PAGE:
An Ideal Husband


Lord Arthur Goring


Lady Gertrude Chiltern


Lord Robert Chiltern


Mrs. Laura Cheverly


Mabel Chiltern



Oliver Parker
from the play by
Oscar Wilde

Dir. of Photography

David Johnson

Costume Design

Caroline Harris

images 1999 Miramax

c i n e m a

written 7.10.99

You'll enjoy this if you liked: anything with Rupert
NOMINATED Golden Globe - Comedy or Musical
   Best Actress: Julianne Moore   Best Actor: Rupert Everett
1 hr 36 min.  Miramax.

"An Ideal Husband" boasts an impeccable pedigree: a fine cast headed by always-suave Rupert Everett, screenplay based on Oscar Wilde's play, dazzling 1890s costumes and a very timely premise:  a rising politician and the scheming woman who's got the goods on his scandalous past.  All the ingredients for a delicious, effervescent stinging comedy of manners and mores in the tradition of "Sense and Sensibility" but it's a lukewarm affair that never fulfills its promise.  What a shame. 

Director Oliver Parker plods through his lolloping screenplay with all the subtlety of an arthritic rhino, failing to create any sparks with a quite remarkable cast and scintillating story.  His uneven screenplay is larded with scenes that are too long and meandering, and it takes forever to set up the story.  When things finally get rolling (greatly aided by
Julianne Moore's vicious, eternally smiling Mrs. Cheverly) he wastes too much time letting Mabel (Minnie Driver) flounce about making a lot of faces, and stiffly tries to set up atmosphere and character in a few very awkward scenes.  Gertude (Cate Blanchett, of 'Elizabeth') is supposed to be a rising political star and very bullheaded, but we see no evidence of this except the end of a woman's rights meeting.   Okaayy......   Even the strong presence of Jeremy Northam (from 'Emma' and 'The Net') as Robert, teetering on the brink of ruin, fails to light a fire under this tale of political intrigue and drawing-room betrayals.  Scenes lack both juice and meat!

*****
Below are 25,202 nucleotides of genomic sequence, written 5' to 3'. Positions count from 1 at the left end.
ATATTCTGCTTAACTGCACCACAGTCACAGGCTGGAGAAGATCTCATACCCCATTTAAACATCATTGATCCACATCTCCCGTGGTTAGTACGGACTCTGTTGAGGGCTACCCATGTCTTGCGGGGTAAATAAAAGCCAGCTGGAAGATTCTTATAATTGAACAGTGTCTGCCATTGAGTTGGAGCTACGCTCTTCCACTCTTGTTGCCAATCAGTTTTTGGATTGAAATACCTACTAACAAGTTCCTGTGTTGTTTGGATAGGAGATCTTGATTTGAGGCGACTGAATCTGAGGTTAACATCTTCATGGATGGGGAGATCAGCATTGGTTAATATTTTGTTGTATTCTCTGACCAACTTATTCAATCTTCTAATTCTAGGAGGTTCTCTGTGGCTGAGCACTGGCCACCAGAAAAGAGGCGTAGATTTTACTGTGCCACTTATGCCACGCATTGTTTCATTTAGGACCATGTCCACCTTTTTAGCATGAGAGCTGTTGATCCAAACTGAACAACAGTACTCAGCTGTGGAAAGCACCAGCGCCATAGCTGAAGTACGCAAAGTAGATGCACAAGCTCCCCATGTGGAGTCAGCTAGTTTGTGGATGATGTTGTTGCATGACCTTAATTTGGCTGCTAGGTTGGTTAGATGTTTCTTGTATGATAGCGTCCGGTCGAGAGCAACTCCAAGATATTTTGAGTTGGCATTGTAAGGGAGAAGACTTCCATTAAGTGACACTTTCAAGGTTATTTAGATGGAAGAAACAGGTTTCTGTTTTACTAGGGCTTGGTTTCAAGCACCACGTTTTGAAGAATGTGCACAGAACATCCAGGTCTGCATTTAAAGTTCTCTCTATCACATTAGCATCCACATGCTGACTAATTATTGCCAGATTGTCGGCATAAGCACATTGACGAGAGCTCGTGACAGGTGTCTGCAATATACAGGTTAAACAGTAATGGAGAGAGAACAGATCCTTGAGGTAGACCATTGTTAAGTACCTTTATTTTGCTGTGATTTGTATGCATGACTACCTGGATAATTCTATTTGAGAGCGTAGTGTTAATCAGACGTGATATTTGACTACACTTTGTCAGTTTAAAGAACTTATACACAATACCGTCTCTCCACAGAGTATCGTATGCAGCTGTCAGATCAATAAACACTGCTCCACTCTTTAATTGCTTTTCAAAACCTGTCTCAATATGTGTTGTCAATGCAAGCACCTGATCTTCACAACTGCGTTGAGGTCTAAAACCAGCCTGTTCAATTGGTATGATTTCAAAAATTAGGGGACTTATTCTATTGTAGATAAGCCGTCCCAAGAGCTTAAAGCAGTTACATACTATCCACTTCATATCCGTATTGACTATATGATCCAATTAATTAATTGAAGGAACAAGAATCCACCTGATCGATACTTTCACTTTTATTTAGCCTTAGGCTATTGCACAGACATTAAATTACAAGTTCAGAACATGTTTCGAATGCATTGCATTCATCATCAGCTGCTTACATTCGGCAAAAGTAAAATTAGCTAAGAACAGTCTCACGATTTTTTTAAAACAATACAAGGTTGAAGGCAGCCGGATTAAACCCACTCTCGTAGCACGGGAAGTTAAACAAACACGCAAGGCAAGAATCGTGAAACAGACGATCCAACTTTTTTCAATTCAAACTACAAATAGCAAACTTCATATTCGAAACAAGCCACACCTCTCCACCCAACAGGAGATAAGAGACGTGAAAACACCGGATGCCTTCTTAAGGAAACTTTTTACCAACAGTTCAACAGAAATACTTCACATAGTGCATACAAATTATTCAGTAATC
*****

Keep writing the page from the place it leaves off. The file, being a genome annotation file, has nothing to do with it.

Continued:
Parker fails to realize that costume drama succeeds despite of, not because of, its pretty trappings.  And they are pretty.  All the gowns are dazzling, as is Rupert, who is called upon to do very little except toss off a witty line and look charming, until the last third of the movie.  Ah, he does look marvelous, especially in the steam-bath scene. 

Excellent costumes distill the essence of the late Victorian period, very good job expressing the character's personalities through their costumes (note Arthur's sleek and flashy clothes, Mrs. Cheverly's sensual, daring gowns and Gertrude's sensible outfits).  Interesting note: most of the jewelery is the real thing.  Production design is cluttered but quite good.  Lighting is poor, with a few exceptions, and photography is muddy and weak.   More emphasis should have been placed on better indoor photography with such a handsome cast and strong production values.  It's too murky, and one shouldn't have to strain to see expressions, in a light romantic comedy.  ANY shot where Rupert appears to have eye-bags is very poorly done.

Despite a lackluster script and bad lighting, Rupert handles himself with the ease of a panther, tossing off witty quips with aplomb, yet successfully showing Lord Goring does have a good heart under his determinedly louche existence.  He's a fantastic comedian with fine timing, with the depth to  communicate sufficient emotional complexity required to make us believe this dilettante would go to ridiculous lengths to help his friend Robert and protect Gertrude's reputation.  He has a number of very funny scenes, delivering his jabs with an insolent wit and droll delivery.  It's too bad such amusing scenes don't add up to a whole movie.  Julianne Moore is terrifically hissable as the conniving Mrs. Cheverly (whose name is wonderfully mangled by Minnie Driver's spunky character).

 The cast plays beautifully off each other, demonstrating a remarkably consistent chemistry between everyone.  All the actors handle their lines, with very good attention to delivery, particularly Moore as the dangerous outsider.  Her purring, smiling Mrs. Cheverly is one part Catwoman, one part Linda Fiorentino's Bridget from 'The Last Seduction' and the remainder, a humorous spin on Glenn Close's Madame Merteuil from 'Dangerous Liasions.'

It's too bad the director wasn't better versed in the subtleties of drawing-room battle.  Lackadaisical pace drains momentum and tension from scenes that should jump off the screen.  Result: very attractive actors doing a good job with decent lines and a movie that fizzles out. 
Costume work is superb and should get a nod come Oscar time.  A light trifle, worth renting for Rupert's steam room scene.  WOW. 

Watch Martin Scorsese's masterful "The Age of Innocence" or the icy "Dangerous Liasions" for well costumed, emotionally gripping tales of life-altering blackmail in genteel society.